Academic journal article Journal of Management Research

Quantitative Analysis of Managerial Capabilities and Internationalization of Manufacturing SMEs - Empirical Evidence from Developing Countries

Academic journal article Journal of Management Research

Quantitative Analysis of Managerial Capabilities and Internationalization of Manufacturing SMEs - Empirical Evidence from Developing Countries

Article excerpt

Abstract

In this study, managerial capabilities: management capacity or size; management expertise; and management process were quantitatively analyzed through longitudinal methodology to ascertain their importance as one of the key driving forces or factors of firm's international operations. The objective is to examine whether there is a significant relationship between these factors and the firm's degree of internationalization. The study is based on a sample of 500 low, medium and highly-internationalized non-SMEs and SMEs from five developing countries. The results indicate that there is a significant difference in the managerial capabilities of SMEs and non-SMEs at all levels of internationalization. For example, management capacity (size) of SMEs was significantly less than their non-SMEs counterparts at the moderate and high levels of internationalization. SMEs were significantly less likely to employ a qualified managers (expertise) or uses professional training at the low, moderate and high levels of internationalization when compared to non-SMEs. SMEs were also found to be significantly less likely to develop management process, (international expansion, export and strategic plans, TQM, JIT, QA) when compared to non-SMEs. Overall, the study results suggest that compared to non-SMEs, SMEs grow internationally with less managerial capability.

Keywords: Internationalization, SMEs, Manufacturing, Developing countries, Managerial Capabilities

It has traditionally been argued that if you want to get on in business across the globe, (internationalization) 'who you are' is more important than 'where you come from.' Recent research have revealed that the successful operations of businesses across diverse markets has much more to do with personal attributes of the managers responsible for these cross border transactions. Hence the main objective of this paper is to investigate what roles do the SMEs managerial capabilities play in their internationalization process? Internationalization (cross-border operations) among small and medium-sized enterprises (SMEs) has remained a topic of considerable contemporary relevance, principally owing to the observed growth effects of cross-border venturing, and the demonstrated capacity of SMEs to drive economic development at national, regional, and global levels (European Commission, 2013). However, several obstacles constrain SMEs' international activities. The literature reports extensive analysis of export barriers (Fernandez-Ortiz & Lombardo, 2009). SMEs in particular suffer from a number of major internal barriers to international development relating to their limited endowment of resources and capabilities to meet the challenges of the global environment. Cerrato and Piva (2010) argued that the debate on barriers or factors affecting the international development of small and medium-sized enterprises (SMEs) is very lively, and research in this field is attracting growing interest (Fernandez-Ortiz and Lombardo, 2009; Sommer, 2010). To ensure a greater understanding of SME internationalization barriers, Osei-Bonsu (2010) identified five barriers as being the most serious impediments to SME international activities. These are: 1) lack of managerial capabilities; 2) shortage of working capital to finance exports; 3) inability to identifying foreign business opportunities; 4) limited information to locate/analyze markets; and 5) inability to contact potential overseas customers. Additionally, management characteristics, endowment of human resources and ownership structure have been identified by scholars as areas of interest for a deeper understanding of the determinants of SME success in international activities.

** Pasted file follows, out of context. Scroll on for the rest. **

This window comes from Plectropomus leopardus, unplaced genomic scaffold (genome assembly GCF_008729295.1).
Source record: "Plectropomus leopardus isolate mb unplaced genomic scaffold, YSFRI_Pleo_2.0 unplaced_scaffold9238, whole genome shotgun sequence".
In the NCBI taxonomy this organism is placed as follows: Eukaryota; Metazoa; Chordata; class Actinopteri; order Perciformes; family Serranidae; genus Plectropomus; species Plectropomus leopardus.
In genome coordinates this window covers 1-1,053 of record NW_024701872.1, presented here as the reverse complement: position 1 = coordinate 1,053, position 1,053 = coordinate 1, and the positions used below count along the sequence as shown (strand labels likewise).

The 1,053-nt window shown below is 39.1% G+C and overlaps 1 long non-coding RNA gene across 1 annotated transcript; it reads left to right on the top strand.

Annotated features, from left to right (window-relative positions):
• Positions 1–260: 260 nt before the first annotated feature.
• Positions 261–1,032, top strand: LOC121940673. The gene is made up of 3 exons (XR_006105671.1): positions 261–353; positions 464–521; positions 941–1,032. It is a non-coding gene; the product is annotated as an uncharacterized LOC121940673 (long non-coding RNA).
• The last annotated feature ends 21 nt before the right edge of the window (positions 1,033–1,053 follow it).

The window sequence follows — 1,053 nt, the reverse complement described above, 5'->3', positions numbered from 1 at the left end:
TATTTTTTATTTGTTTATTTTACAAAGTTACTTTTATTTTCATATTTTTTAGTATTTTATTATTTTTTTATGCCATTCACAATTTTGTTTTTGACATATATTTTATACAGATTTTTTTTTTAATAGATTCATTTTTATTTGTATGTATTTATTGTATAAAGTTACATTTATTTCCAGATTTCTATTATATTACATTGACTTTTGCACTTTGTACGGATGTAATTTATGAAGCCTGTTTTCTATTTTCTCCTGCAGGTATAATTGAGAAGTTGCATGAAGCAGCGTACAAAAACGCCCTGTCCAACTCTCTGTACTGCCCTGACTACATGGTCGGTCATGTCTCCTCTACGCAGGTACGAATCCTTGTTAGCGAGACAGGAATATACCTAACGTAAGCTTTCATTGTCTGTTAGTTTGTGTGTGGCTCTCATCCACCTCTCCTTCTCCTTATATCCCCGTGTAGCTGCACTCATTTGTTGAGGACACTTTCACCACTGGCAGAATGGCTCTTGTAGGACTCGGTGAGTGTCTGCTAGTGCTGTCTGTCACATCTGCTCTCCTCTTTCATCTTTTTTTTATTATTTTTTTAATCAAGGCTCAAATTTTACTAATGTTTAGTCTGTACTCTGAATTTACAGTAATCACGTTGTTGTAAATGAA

Hence, as stated above, the primary focus of this paper is to investigate to which extent does the managerial capabilities are essential in the context of SME internationalization process. Managerial capabilities in this paper are defined as: management capacity (size), management expertise (formal Business or Management education or professional Training) and management process (strategic or international expansion plan & management improvement techniques). …

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